'Cyborg' Fighter Rallies Ukraine Counter-Attack Against Russia

A Ukrainian lawmaker fighting on the southern front around the city of Kherson has urged a "serious" expansion of the creeping Ukrainian counter-offensive in the region—touted as a possible turning point in Russia's invasion of the country.

Roman Kostenko—one of the famous "cyborg" Ukrainian troops who defended Donetsk International Airport in 2014, and a veteran of the years-long fight against Russian-directed forces in the Donbas—told Newsweek how he thinks Kyiv and its partners abroad can boost the slow Ukrainian advance in the south.

In an in-depth interview via phone from near the front line, Kostenko said:

  • Ukraine's "creeping" military operation needs "serious" revision
  • Russians are using everything "barring nukes" during battles
  • Occupying forces "have entrenched and are holding on"
  • Defenders needs U.S. ATACMS to "really rattle" the Russians

The Ukrainian approach in the south has so far been defined by small, localized advances north of Kherson city, backed by deep strikes on Russian logistics and command targets using long-range weapons including U.S.-made HIMARS. Kherson-native Kostenko said it is insufficient.

"If this is going to be our only strategy going forward, it will take us a very long time to liberate the occupied territories," he said in a phone call with Newsweek from close to the front line.

"In my opinion, we need to plan serious counter-offensive operations, supported by additional troops and weapons, to make real progress."

The "creeping offensive," he added, "allows us to retake the odd village or town. For that you only need a few battalion leaders. But when it rises to the level of district commander, the chief of the general staff, or even our commander-in-chief, then this type of offensive is laughable."

"We need to widen the scope of these operations, both defensive and counter-offensive, and if we, the ones calling the shots, cannot organize them, we need to bring in those who can."

Roman Kostenko in southern Ukraine near Kherson
This undated photograph shows Ukrainian MP and commander Roman Kostenko at an undisclosed location in southern Ukraine. -//Roman Kostenko's office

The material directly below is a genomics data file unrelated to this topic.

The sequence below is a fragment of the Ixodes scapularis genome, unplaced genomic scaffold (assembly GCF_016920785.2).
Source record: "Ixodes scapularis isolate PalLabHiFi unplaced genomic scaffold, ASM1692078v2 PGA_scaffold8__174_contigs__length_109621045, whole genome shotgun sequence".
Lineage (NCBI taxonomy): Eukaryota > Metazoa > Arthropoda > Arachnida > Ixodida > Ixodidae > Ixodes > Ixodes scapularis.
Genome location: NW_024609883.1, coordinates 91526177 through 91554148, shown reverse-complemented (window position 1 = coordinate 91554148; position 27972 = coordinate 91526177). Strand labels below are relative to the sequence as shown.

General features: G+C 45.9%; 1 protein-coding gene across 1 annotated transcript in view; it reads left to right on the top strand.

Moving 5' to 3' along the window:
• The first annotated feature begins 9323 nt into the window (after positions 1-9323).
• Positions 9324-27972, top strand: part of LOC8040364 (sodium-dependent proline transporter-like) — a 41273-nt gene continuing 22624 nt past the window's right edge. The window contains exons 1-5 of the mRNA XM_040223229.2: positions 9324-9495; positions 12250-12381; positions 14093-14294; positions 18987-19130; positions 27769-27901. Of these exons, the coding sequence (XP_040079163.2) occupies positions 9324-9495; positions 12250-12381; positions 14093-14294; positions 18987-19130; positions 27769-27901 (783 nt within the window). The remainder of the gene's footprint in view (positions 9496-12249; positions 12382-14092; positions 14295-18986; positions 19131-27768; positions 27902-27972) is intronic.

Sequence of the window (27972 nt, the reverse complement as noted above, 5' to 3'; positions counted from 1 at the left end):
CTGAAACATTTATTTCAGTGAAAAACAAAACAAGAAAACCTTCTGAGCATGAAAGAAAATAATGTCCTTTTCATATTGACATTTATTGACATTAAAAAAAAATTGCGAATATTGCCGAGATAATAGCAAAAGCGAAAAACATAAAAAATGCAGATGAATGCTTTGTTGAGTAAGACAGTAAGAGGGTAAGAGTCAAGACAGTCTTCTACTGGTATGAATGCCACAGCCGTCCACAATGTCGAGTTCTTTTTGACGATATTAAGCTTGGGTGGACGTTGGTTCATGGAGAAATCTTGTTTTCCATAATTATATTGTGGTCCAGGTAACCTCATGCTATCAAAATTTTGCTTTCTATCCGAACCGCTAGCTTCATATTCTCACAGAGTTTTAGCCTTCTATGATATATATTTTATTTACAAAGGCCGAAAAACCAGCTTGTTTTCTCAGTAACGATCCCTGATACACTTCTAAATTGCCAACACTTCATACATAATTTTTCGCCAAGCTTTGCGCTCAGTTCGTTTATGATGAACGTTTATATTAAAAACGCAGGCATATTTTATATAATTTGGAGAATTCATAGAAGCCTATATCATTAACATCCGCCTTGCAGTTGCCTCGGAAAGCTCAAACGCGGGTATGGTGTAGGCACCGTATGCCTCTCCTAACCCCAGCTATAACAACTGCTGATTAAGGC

Kostenko—a member of the Golos liberal faction in parliament—served as a commander in Ukraine's Airborne Brigade and later as a colonel in the Alpha special operations counter-terrorism unit of the Security Services of Ukraine (SBU). He saw action in the east of the country against Russian forces and their local separatist proxies.

Wounded twice in action, Kostenko has focused on security issues since becoming a member of the Rada parliament in 2019. He now sits on the body's National Security, Defense and Intelligence committee.

Kostenko said his dual role as a fighting parliamentarian offers a unique perspective on the issues facing front-line troops.

"You have to have people on the ground because the official line from the commanders might be that, 'We have everything we need,' but when we come down there it turns out some weapons or equipment are still in storage facilities and not in soldiers' hands," he said.

'Overwhelming enemy force'

When Russian forces invaded in February, Kostenko and former comrades formed a territorial defense unit and fought in the battle for the southern city Mykolaiv—currently under Ukrainian control and north of the front line, which now runs between Mykolaiv and Kherson.

Kostenko's unit was then absorbed into the Armed Forces of Ukraine and has continued operations on the southern front.

The fighting, he said, is relentless. "In 2014 there was intense fighting, airstrikes, but all of it was not even close to the scale and intensity of their assaults since February," Kostenko said.

"One of the main differences is the overwhelming enemy force, their sheer numbers. The scope of their operations was much narrower back then."